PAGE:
One glorious July morning, I was on my way to help John Joe Maher make hay, when I noticed a crowd of strangers in the town square. A film crew, so I strayed from my path and went to see what they were at.

Making television ads for Guinness, a gaffer told me. Great stuff, I thought, nothing like a bit of excitement and a bunch of strangers to give the town a lift.  And what a great day for it. A day with butterflies, honey bees, soft scents of summer and the faraway sounds of hay machines.

John Joe would be interested in this, it would be right up his alley. I'd case the scene and bring it to him hot: great fodder for philosophical discussion while making hay under the mid-day sun. I made mental notes: there was at least a dozen men, running around like rats, all yapping and checking guages and dials and cameras. A few women in tight jeans who smoked hard, dashed here and there with clipboards and stopwatches. Everyone  wore sunglasses and bright clothes, lots of neck scarves, jerkins and tweed caps. A fat man, wearing a baseball cap, sat on a chair in the back of a pickup truck and shouted at everyone. He was the director. When he saw me he roared,

“Hey you! What the hell are you doing over there? It's over here you should be!”


One of the women clutched my  elbow and led me to where a few locals huddled in a caravan, fitting on white tuxedos: Gaga Murray, Paddy Logan, Stab Jordan, Matty Fullbright and Hopper Hogan. Pride of the Drinking Class. I was press ganged into the cast of the barman's race which was going to be a new tv ad for Arthur Guinness. Years later my grandmother would wail that that was when I lost my innocence and began slipping downhill. But that summer's morning there was no time to object, so I donned the tux and looked around for the cameras. I was just sixteen and mad for road. You could make hay on any sunny day.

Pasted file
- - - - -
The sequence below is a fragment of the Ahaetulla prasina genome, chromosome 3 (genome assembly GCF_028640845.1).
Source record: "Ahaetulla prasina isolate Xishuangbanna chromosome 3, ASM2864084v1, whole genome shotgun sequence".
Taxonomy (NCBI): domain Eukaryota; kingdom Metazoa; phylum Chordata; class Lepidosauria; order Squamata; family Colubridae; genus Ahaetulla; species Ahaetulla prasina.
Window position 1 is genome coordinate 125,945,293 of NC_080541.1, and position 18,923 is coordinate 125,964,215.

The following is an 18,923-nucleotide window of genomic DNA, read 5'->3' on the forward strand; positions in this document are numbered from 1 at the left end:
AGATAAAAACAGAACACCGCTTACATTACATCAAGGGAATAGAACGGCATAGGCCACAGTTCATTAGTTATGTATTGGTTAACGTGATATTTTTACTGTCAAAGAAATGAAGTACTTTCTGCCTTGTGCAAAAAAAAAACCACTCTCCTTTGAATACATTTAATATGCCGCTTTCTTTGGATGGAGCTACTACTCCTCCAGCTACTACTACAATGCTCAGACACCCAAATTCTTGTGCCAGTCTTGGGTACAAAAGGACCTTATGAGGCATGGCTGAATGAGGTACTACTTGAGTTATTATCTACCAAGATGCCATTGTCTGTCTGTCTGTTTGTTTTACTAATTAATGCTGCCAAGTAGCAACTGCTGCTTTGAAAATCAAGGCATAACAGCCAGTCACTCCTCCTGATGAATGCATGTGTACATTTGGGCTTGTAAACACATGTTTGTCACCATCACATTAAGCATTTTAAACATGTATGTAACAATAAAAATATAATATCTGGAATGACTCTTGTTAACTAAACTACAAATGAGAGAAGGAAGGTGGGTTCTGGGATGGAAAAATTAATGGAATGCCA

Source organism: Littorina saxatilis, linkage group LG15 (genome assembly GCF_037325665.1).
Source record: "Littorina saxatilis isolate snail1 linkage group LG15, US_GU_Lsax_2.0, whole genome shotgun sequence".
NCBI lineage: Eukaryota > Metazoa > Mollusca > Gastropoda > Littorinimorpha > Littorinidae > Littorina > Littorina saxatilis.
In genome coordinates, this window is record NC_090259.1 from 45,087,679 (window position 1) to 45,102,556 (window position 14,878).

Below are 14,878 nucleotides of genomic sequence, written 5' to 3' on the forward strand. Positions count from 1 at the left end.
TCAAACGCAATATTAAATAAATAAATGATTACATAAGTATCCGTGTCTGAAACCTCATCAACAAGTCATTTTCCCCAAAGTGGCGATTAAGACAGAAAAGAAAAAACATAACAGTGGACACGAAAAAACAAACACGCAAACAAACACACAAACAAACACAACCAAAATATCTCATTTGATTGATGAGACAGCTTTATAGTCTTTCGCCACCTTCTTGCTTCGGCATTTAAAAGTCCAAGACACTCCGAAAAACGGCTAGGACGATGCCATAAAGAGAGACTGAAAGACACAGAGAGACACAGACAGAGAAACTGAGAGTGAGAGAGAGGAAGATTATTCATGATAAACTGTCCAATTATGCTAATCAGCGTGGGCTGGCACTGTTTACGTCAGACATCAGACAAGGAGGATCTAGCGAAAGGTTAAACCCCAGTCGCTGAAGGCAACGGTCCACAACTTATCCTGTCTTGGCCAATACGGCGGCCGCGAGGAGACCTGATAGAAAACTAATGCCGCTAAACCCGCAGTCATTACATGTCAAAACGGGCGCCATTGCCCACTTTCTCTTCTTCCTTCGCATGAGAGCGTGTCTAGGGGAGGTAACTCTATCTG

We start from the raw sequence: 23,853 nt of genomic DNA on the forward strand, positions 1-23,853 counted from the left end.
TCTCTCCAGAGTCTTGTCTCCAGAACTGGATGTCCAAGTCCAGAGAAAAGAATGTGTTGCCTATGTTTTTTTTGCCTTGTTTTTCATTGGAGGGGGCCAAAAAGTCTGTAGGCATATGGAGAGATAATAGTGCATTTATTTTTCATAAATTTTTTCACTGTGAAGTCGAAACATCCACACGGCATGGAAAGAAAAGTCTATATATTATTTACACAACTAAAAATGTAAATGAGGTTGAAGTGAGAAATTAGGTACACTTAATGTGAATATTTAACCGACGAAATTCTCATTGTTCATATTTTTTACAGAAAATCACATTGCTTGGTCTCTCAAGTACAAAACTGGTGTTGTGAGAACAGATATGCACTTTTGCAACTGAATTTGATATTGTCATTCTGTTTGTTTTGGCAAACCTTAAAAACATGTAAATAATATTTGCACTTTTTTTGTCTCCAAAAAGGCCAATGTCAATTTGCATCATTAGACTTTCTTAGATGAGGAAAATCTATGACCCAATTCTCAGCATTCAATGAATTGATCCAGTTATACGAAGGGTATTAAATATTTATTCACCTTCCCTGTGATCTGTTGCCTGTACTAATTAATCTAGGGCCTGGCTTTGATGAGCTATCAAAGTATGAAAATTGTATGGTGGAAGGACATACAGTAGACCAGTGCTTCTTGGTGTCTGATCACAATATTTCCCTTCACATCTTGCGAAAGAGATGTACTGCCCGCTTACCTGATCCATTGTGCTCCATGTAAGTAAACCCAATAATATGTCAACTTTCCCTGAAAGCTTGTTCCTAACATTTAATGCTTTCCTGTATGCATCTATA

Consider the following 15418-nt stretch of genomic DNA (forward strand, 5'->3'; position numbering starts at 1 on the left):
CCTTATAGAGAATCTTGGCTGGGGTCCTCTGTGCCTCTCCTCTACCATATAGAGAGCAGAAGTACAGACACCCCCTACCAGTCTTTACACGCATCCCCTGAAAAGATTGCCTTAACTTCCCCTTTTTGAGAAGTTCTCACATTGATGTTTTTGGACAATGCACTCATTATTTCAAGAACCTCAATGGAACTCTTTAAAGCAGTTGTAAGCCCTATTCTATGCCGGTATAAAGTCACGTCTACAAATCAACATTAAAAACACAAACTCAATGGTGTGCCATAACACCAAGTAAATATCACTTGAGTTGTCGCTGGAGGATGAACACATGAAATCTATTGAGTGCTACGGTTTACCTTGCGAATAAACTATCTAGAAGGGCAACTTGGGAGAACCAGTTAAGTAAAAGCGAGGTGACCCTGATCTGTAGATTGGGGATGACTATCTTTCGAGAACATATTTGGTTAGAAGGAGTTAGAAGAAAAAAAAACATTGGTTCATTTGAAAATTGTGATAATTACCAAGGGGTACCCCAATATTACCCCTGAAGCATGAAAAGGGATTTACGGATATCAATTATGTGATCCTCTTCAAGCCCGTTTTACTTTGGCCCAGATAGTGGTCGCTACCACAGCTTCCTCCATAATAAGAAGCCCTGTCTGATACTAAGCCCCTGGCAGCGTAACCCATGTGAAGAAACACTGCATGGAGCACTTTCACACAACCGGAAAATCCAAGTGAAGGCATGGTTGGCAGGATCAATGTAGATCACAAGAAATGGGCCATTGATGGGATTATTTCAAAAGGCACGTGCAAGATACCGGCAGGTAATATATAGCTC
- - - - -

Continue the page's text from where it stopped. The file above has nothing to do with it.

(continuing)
A clipboard women came around with pages of forms to sign.

“Royalties,” whispered Matty Fullbright, “read everything extremely carefully.”

“When do we get our money?” whined Paddy Logan.

“Sign here sir,” the woman said, and he did because nobody had ever called him 'sir' before.

“Any hope of a few bottles of porter while we're waitin'?” asked Gaga Murray in the politest of voices.

“No problem,” she said and called someone on a walkie-talkie. In minutes, bottles of porter were frothing, cigarettes went around and we lounged in the caravan like the Rolling Stones before a gig. The crack was mighty. I was the youngest, and supped moderately, not being as used to drink as the others.